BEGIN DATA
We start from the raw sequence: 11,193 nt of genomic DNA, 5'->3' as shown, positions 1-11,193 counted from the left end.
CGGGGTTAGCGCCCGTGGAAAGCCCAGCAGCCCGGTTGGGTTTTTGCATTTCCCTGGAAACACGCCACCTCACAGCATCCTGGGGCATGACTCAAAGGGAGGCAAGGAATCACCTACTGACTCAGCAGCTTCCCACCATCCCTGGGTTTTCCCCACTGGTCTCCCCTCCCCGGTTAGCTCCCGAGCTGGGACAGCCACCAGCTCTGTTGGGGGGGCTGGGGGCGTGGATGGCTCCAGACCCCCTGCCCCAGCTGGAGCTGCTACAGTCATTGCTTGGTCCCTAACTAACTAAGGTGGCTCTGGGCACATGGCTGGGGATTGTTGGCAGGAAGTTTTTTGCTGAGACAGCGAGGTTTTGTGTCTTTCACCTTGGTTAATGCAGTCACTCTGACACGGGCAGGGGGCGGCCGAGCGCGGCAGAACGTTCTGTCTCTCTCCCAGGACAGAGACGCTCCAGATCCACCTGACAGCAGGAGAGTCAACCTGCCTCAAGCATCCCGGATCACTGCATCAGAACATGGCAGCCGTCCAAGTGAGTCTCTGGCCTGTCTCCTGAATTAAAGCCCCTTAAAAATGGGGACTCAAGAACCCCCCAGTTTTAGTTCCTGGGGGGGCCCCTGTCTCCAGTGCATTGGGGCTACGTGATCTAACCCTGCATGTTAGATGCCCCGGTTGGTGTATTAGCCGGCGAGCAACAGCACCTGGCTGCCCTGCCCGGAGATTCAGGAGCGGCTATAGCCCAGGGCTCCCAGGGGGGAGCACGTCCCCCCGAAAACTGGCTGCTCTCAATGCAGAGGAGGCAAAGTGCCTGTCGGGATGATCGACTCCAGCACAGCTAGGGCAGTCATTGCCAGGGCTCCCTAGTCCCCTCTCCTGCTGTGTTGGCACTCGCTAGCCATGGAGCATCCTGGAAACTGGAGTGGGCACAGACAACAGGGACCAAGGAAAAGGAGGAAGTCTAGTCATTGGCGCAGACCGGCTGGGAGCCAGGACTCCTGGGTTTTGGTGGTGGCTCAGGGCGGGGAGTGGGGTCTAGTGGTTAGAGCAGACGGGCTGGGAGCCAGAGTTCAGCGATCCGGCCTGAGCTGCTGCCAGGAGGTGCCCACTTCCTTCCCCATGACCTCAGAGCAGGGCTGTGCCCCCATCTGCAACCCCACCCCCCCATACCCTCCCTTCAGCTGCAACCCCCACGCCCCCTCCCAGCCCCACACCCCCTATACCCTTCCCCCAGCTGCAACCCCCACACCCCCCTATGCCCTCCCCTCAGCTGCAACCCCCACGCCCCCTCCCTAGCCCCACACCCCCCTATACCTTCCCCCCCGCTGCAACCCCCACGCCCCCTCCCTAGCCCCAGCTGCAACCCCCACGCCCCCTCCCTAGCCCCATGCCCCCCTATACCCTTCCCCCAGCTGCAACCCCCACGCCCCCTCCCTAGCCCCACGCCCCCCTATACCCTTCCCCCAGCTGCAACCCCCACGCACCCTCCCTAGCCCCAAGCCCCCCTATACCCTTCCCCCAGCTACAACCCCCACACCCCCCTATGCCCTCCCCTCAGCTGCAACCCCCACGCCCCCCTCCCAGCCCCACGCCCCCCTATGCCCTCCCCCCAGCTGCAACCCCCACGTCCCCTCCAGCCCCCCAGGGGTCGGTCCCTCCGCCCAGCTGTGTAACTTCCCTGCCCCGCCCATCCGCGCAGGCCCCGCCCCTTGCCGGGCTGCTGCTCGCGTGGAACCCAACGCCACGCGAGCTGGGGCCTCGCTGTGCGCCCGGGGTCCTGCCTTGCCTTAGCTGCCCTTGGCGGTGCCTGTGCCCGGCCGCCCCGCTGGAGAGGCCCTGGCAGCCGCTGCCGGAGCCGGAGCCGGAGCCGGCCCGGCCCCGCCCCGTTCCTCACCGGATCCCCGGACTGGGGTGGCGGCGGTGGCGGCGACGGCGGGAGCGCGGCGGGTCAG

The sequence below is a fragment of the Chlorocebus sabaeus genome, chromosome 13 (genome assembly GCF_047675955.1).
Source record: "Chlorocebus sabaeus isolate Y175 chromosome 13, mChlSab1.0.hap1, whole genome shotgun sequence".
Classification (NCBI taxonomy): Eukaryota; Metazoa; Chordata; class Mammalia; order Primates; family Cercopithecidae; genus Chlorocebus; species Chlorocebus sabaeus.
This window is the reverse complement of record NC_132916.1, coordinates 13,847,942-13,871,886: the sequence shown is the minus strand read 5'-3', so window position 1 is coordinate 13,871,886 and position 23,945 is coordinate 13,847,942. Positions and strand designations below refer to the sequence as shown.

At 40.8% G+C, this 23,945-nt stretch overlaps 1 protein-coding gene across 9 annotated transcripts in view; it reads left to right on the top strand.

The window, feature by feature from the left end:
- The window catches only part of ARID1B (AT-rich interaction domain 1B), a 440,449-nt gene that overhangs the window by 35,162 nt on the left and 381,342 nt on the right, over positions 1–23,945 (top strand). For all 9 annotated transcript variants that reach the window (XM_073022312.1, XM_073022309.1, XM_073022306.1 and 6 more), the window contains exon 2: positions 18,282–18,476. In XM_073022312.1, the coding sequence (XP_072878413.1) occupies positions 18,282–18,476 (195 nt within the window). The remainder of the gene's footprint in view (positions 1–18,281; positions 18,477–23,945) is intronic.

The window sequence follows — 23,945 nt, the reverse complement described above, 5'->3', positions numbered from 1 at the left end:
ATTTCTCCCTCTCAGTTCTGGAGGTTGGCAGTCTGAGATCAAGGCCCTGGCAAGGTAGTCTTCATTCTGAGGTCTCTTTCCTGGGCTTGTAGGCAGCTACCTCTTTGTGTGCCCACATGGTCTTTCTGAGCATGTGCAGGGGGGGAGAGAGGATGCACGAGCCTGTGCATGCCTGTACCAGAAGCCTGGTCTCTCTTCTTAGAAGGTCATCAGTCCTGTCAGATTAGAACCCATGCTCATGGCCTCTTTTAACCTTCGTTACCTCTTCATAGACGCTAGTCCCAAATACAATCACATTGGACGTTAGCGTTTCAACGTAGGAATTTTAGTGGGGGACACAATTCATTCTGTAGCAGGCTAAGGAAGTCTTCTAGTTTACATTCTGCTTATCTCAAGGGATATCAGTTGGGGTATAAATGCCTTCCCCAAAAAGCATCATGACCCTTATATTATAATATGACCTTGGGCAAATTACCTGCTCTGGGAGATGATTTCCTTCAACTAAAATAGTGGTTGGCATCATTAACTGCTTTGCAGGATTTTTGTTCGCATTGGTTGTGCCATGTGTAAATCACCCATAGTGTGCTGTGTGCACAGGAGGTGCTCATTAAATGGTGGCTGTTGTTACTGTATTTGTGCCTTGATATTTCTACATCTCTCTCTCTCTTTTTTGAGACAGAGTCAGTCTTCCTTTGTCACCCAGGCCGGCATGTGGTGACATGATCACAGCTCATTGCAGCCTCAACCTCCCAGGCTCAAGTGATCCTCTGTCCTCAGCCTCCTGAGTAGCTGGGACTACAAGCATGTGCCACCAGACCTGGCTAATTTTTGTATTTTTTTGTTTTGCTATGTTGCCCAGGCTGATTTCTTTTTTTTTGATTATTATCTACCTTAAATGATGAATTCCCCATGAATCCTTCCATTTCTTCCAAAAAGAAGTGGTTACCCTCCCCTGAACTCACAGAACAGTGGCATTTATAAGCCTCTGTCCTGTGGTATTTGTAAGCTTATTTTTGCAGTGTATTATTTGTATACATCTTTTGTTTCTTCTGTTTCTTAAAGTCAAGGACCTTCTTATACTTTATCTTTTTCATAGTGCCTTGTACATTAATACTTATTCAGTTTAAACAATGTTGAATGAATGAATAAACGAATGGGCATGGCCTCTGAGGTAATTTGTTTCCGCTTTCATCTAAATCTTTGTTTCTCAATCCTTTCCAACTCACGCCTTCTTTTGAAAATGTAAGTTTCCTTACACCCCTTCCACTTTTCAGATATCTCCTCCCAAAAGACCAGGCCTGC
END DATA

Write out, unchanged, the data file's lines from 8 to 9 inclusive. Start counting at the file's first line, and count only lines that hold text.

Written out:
The window, feature by feature from the left end:
- The window catches only part of ARID1B (AT-rich interaction domain 1B), a 440,449-nt gene that overhangs the window by 35,162 nt on the left and 381,342 nt on the right, over positions 1–23,945 (top strand). For all 9 annotated transcript variants that reach the window (XM_073022312.1, XM_073022309.1, XM_073022306.1 and 6 more), the window contains exon 2: positions 18,282–18,476. In XM_073022312.1, the coding sequence (XP_072878413.1) occupies positions 18,282–18,476 (195 nt within the window). The remainder of the gene's footprint in view (positions 1–18,281; positions 18,477–23,945) is intronic.